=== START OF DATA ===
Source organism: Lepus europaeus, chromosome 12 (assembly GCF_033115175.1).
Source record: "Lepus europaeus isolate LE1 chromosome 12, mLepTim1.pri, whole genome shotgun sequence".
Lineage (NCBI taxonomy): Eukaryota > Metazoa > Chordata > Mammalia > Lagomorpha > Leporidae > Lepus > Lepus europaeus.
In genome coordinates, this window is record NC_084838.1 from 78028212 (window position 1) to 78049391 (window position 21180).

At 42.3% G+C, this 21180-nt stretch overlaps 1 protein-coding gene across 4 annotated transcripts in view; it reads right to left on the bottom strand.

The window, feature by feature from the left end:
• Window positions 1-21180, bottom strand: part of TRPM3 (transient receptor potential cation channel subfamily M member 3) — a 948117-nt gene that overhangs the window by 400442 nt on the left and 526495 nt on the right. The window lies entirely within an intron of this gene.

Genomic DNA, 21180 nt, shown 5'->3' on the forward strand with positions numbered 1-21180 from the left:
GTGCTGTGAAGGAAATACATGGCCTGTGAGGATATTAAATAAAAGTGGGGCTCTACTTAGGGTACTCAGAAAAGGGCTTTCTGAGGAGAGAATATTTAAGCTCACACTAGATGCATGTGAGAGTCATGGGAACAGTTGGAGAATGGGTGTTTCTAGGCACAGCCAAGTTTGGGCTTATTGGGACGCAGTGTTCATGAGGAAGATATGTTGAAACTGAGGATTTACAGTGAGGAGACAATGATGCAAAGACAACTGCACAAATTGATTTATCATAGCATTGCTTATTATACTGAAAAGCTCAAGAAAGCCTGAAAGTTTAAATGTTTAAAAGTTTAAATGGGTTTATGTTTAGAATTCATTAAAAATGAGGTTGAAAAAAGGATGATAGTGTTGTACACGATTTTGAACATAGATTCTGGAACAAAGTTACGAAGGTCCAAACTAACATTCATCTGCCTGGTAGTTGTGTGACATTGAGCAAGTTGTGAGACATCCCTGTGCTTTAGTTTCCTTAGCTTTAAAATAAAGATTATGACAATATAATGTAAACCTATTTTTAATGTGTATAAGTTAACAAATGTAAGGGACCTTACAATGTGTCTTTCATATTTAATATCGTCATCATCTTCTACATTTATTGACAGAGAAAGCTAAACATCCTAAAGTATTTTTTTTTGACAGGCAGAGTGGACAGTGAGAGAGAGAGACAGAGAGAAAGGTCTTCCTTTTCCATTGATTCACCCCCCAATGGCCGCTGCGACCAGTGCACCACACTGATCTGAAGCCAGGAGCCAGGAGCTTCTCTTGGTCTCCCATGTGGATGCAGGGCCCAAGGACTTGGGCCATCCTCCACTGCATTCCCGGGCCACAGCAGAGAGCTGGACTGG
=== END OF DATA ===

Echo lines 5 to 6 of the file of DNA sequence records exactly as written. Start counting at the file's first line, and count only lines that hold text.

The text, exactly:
At 42.3% G+C, this 21180-nt stretch overlaps 1 protein-coding gene across 4 annotated transcripts in view; it reads right to left on the bottom strand.

The window, feature by feature from the left end: